By Greg B. I can probably stop you from reading this entire post if you want, the basic summary is going to be ‘German people are exceedingly generous, friendly, funny and energetic’. And of course as you might expect, our time in Germany involved hiking, beer, dancing, smoking and amazing food.. and parades, which I have never liked since childhood, but in Germany, they were awesome. But there we were in the thick of it all, and I’ve gotta say, it was awesome. (story is a continuation of this multi-week European trip in fall of 2009)
Breakfast in Germany is no small thing. While I’ve enjoyed the cafe and croissant or small pastry of France, Belgium, Holland and such (in Amsterdam omelets were absurdly expensive.. but I’ll get to that in a few months), or the occasional double espresso with a small cracker or bit of chocolate, there’s something about being in Germany and being very active that works up an appetite. Of course, the ‘being active’ I’m talking about now was the first night of the Kermisfest, which involved drinking a bunch of Licher pils and doing shots of schnapps from the small bottles while dancing for hours. Upon waking up the next day, Jer and I headed downstairs to find that, not only was everyone else up (I didn’t think we overslept!) but they had gone to the market and purchased copious amounts of food. I mean what a spread! There were hardboiled eggs, likely from some happy chickens nearby, slices super fresh and tasty tomatoes with onions, a plate of sausagized meats that held at least 5 types of sausage (one was liverwurst and one was blutwurst… awesome! I love blutwurst!) another plate of deli meats, a tray of slices cheeses, a deli meat with cheese in it, a cheese with chunks of deli meat in it, headcheese (delicious!) and brotchen, freshly baked and bought from the bakery. Honestly, French bread, hearty Dutch breads, whole wheat boules and San Fransisco sourdoughs are great. But fresh brotchen…. warm on the inside, crispy thin layer on the outside with super fluffy interiors. The way to eat it is to open it up, pull out the inside (eat that, obviously) and fill it with whatever you’d like…. butter, sausage and mustard (from a tube! By Thomy), anything. My mouth is salivating right now thinking of it. Delicious. But the way, this is how we ate breakfast every day, and this photo still makes me hungry for it whenever I see it.
Of course, being Europe, everything everywhere is edible. The house had an apple tree in the backyard which was fully loaded with delicious apples. But that’s not the only apple tree we saw, by far. Apple trees were common in the area, along the walk and through the local town garden. And there weren’t just apples, people grew peaches, pears, grapes and plums everywhere. Of course, people cant let anything go to waste, so while we were there we had the great pleasure of being served some homemade schnapps from a fruit (I don’t recall which, I think it was pear?). It may have been 9am, but that didn’t matter, the town was in festival mode. We spent a good part of the rest of the day hiking. There are some wonderful trails that go up through the woods around the town. Everyone was on the lookout for wild boar, which roam around these woods (we did see evidence of them, fecal matter, fresh tracks and some rooting that had occurred in some lightly muddy areas of the train) but we didn’t see any or hear them. On the way back towards town we passed an old US Army base, a large soccer field and the town’s garden, which had a substantial acreage of fruit trees, herbs, vegetables and other foods, growing in small plots. It was a wonderful way to set aside land for people in a town to use for growing their own produce, something we could benefit from here in the US I think (at least, more of that mentality). We also spent some time in the cemetery, which is very different from our traditional American views of them. Rather than being a wide field of stark landscape with headstones dotting the view at regular intervals, this was a much smaller plot, of ornate and beautifully done graves. Also differently, rather than buy a plot and have someone buried there indefinitely, a family essentially ‘rents’ a spot, and as long as hey pay a fee to inter the body there, it may remain. But if they are unable, the body is removed. I’m not sure what happens to it all at that point, I assume some sort of cremation, but I can see this developing in places where space is at a premium.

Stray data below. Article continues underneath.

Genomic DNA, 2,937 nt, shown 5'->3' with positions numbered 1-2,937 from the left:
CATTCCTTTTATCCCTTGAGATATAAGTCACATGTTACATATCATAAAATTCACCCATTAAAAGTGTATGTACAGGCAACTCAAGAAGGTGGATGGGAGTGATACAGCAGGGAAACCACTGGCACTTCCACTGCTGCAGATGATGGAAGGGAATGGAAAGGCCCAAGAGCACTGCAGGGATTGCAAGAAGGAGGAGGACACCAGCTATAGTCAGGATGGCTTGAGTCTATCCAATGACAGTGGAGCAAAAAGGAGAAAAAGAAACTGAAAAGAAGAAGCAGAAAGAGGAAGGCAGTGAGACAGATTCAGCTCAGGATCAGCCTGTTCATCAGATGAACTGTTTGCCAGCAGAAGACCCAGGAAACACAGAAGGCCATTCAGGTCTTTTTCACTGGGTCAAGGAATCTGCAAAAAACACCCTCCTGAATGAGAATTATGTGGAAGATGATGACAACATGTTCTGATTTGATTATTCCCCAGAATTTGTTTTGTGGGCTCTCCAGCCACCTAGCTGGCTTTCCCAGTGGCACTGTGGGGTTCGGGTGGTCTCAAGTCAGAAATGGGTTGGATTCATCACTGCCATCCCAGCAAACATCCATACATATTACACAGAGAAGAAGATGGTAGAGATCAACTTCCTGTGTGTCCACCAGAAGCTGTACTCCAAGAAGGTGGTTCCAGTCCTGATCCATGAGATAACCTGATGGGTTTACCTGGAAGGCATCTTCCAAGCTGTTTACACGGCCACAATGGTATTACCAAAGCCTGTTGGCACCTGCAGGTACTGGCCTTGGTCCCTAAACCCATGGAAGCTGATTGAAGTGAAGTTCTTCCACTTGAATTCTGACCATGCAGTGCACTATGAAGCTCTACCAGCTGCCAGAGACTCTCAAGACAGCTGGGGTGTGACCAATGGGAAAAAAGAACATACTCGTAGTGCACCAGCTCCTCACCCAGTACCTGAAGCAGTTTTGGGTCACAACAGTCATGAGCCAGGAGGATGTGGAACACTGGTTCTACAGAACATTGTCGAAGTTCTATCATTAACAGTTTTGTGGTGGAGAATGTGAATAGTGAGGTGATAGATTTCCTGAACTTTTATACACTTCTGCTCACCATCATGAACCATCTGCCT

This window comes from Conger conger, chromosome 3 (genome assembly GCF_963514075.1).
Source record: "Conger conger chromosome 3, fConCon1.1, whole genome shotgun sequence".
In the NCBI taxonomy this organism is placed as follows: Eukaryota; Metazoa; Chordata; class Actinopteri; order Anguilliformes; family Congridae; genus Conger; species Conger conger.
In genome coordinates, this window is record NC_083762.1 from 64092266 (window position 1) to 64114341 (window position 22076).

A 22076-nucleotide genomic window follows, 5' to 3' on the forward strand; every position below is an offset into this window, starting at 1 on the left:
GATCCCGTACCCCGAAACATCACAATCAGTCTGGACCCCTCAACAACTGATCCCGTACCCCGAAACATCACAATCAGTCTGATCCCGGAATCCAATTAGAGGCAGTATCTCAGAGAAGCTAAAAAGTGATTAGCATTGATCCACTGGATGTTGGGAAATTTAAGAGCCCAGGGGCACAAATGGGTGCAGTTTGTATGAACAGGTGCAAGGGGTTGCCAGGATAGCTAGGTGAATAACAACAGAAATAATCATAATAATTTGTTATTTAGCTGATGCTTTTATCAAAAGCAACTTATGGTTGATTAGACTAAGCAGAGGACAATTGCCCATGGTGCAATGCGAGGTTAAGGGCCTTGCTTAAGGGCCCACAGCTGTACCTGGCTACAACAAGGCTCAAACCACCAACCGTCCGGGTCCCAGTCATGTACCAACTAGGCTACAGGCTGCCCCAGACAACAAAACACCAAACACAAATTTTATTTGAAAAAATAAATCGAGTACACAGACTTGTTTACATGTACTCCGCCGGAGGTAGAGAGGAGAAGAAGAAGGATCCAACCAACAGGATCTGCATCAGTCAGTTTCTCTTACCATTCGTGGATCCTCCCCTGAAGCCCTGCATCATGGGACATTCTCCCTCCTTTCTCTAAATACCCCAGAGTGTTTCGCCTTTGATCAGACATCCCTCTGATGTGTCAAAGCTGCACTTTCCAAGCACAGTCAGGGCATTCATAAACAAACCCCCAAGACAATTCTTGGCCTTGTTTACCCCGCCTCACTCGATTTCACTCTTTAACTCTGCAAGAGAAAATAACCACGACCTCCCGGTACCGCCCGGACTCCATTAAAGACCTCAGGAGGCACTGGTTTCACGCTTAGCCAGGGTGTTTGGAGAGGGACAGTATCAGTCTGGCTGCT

Upon arriving back at the home, word had spread around town that Mike’s mother had some guests from America, and the town, once again, showed their generosity. We were greeted with a large quantity of delicious pastries, my favorite of which were the homemade plum tart/cakes from plums that someone had picked off their tree to make for this. Amazing. Of course, there was some good coffee to go along with this afternoon cake and coffee session!
Soon after this, Jer and I ventured back to Herborn to see the nearby town. It looks like Herborn was the much older and original town, and it has since spilled over to include a smaller neighboring town that has more housing than commercial venues (Herborn has a nice town center with cafes, shops, etc). Classic German architecture lines the small river, and ancient cobblestone streets provide that rustic European feeling. Jer and I had a seat and relaxed, enjoying some German beers in a quiet German street.
Returning home, we were again met by the incredible generosity of the Germans, to find that Mike’s aunt had prepared for us a good dinner of pfifferlinge mushrooms (German for Chanterelle) that were lightly sauteed in butter with some parsley, salt and pepper, served with brotchen. Outstanding,and still one of the finest simple meals I’ve ever eaten. Freshly picked mushrooms (someone apparently ventured up into the wild boar infested woods to get them) and beautifully cooked, it’s no wonder Mike knows so much about good food… he was raised on it!